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‘Rogue marker’ blamed for attempted SATs leak



The government has blamed a “rogue marker” for attempting to leak a key stage 2 SATs test after a copy of the exam paper was apparently sent to a journalist last night.

Schools minister Nick Gibb is also looking to “seek redress” from the exam board after today’s spelling and grammar tests were erroneously uploaded onto a secure site last night, for a period of about four hours.

Gibb has launched a dual investigation into how the materials were erroneously shared with markers before the exam, and who passed them onto the press.

Meanwhile, the tests were due to go ahead as planned today, as the content had not been leaked in the public domain, nor published by the journalist who was sent its content.

Pearson, the exam board responsible for the breach, stressed that the papers were uploaded to a secure site, accessible only to markers – all of whom were contractually obliged not to share sensitive information.

Gibb told MPs this morning he has charged the exam board with undertaking a “full investigation” into the breach, which he said would examine how the paper came to be uploaded in the first place and would also look at records so the “culprit can be identified”.

A DfE source said: “While the test doesn’t appear to have leaked into the public domain and can go ahead, a rogue marker did attempt to leak the test’s contents.

“It is clear there is now an active campaign by those people opposed to our reforms to undermine these tests and our attempts to raise standards.”

Pearson has confirmed the spelling, punctuation and grammar test was mistakenly uploaded to a password-protected portal, which allows markers access only to tests they have been contracted to mark.

It was accessed by 93 markers between the time it was uploaded – about 5pm –  and 9:01pm, when the test was taken down after Pearson was alerted of the error.

Pearson said it was normal to release papers early to senior markers and team leaders, who had received the documents several days ago.

However, the paper was shared erroneously last night with all markers due to mark the test in question. These markers – most of whom are working teachers – would not normally have access until the first sitting of the exam had taken place, which in this case was at 9am today.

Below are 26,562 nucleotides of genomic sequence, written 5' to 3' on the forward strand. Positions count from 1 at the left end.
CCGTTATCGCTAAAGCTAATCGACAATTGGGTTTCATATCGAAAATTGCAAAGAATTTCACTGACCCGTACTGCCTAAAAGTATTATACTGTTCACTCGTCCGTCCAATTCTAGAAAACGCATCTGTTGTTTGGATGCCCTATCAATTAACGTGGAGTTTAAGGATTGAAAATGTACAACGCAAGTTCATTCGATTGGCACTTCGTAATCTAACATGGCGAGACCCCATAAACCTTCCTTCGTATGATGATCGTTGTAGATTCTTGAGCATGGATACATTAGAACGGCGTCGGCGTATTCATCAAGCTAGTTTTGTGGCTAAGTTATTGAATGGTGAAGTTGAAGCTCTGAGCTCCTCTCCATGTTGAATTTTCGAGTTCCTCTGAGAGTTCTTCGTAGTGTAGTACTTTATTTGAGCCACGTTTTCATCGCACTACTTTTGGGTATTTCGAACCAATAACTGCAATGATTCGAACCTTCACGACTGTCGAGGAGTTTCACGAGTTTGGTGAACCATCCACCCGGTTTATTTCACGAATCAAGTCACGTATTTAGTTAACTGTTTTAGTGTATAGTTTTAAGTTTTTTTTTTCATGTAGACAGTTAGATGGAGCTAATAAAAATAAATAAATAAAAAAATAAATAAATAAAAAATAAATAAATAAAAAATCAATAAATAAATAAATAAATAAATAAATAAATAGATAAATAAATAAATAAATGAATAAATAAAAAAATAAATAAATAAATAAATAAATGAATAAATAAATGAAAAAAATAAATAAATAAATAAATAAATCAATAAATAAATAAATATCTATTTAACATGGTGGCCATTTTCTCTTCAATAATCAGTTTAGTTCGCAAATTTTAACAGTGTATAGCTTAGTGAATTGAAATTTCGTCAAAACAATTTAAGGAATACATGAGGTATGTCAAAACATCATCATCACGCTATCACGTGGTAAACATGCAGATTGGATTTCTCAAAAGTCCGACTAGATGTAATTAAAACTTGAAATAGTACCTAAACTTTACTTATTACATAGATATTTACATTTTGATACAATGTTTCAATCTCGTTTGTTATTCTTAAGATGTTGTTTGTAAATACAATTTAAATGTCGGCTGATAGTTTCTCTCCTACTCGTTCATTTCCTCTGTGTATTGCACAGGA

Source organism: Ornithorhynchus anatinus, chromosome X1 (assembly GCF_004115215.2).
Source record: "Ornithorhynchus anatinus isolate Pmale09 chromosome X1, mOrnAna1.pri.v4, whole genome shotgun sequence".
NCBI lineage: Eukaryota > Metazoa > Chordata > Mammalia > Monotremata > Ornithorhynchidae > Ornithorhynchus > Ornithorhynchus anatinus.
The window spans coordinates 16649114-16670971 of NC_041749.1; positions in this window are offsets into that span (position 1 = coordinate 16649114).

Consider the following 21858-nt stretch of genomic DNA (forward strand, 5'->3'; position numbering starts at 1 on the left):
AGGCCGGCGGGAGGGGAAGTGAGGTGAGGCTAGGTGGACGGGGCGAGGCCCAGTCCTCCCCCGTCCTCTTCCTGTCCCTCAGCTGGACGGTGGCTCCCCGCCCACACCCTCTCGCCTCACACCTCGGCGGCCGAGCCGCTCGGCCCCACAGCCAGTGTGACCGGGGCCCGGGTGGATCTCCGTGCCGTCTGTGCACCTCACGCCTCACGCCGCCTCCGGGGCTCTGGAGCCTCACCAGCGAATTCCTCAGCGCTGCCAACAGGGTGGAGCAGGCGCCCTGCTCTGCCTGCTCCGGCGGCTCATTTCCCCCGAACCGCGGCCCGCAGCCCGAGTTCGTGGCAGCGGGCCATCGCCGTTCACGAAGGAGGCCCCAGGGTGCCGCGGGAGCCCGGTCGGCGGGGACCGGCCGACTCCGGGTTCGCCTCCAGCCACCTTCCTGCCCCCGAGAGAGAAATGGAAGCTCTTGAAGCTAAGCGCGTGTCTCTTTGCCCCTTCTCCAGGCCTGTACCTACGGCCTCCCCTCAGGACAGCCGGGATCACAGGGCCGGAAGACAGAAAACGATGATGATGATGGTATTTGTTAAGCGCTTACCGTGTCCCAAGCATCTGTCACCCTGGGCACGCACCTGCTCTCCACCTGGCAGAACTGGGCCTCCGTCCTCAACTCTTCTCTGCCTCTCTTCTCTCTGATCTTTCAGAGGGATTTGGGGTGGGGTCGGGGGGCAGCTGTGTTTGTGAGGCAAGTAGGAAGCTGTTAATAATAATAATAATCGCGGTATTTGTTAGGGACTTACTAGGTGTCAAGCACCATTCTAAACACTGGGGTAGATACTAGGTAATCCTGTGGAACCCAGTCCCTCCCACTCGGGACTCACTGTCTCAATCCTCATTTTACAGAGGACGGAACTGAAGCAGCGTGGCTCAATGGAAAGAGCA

Speaking in the Commons this morning, Gibb said that once he had the results of the investigation, he would “explore the full range of options available to the Department, and this includes looking at contractual and other routes to seek redress.”

A spokesperson for Pearson said: “We apologise to schools, teachers, parents and pupils for this error at this sensitive time. We are conducting an investigation to make sure it cannot happen again. As part of this investigation we will seek to find out which individual passed this information into the public domain, in breach of their commitments to us and their fellow markers.”

Ministers have asked Pearson to conduct an investigation into two issues.

Mr Gibb said: “First, how did the material come to be uploaded onto the secure site in error? This was clearly a mistake which should not have been possible.

“Second, I have asked that all records are examined and all information interrogated so that the culprit who leaked this sensitive information can be identified.”



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7 Comments

  1. Tony Parkin

    Er, no Nick Gibb. If ‘Rogue Marker’ had wanted to sabotage or undermine your test regime they (a) wouldn’t already have been an accredited marker (biting the hand that feeds?) and (b) wouldn’t have just sent the exam to one reputable education journalist to verify that the cockup had taken place. S/he would have broadcast it across social media anonymously to ensure the tests had to be cancelled.
    You are confusing whistle-blowing with sabotage and conspiracy. Rogue Marker has proved that between the DfE and Pearson there has been yet another cockup and maladministration. If s/he hadn’t sent the copy to aforesaid journalist we would never have even known about this latest blunder. So less aggression, and more contrition, please.

    • Gibb has built a straw man by claiming deliberate sabotage by a ‘rogue marker’ and then using this to put forward a conspiracy theory whereby all those who oppose the tests, however valid and well-argued their opposition, are blackened and accused of trying to undermine the government’s strategy to raise standards.
      This is far easier (and would delight sections of the media) than addressing concerns that frequent, mandatory summative testing in England is excessive and has no educational value. Neither does he have to bother about the total lack of international evidence which links such a testing regime with raised performance.

  2. Saw the test online last night – they’ve raised the bar so high to ensure the children can’t reach. What is it with the sicko Tories and children?

  3. Victoria Jaquiss

    “It is clear there is now an active campaign by those people opposed to our reforms to undermine these tests and our attempts to raise standards.”

    Is this a campaign I can join?

  4. Instead of dreaming up new criteria for underperforming councils, maybe the DfE should take a long, hard look at its desperately poor performance which is worsening by the day. Following their own perverse logic, they’re ripe to be taken over by a sponsor government department, preferably from the USA. I’m sure the CIA isn’t that busy these days, now the world is fully at peace.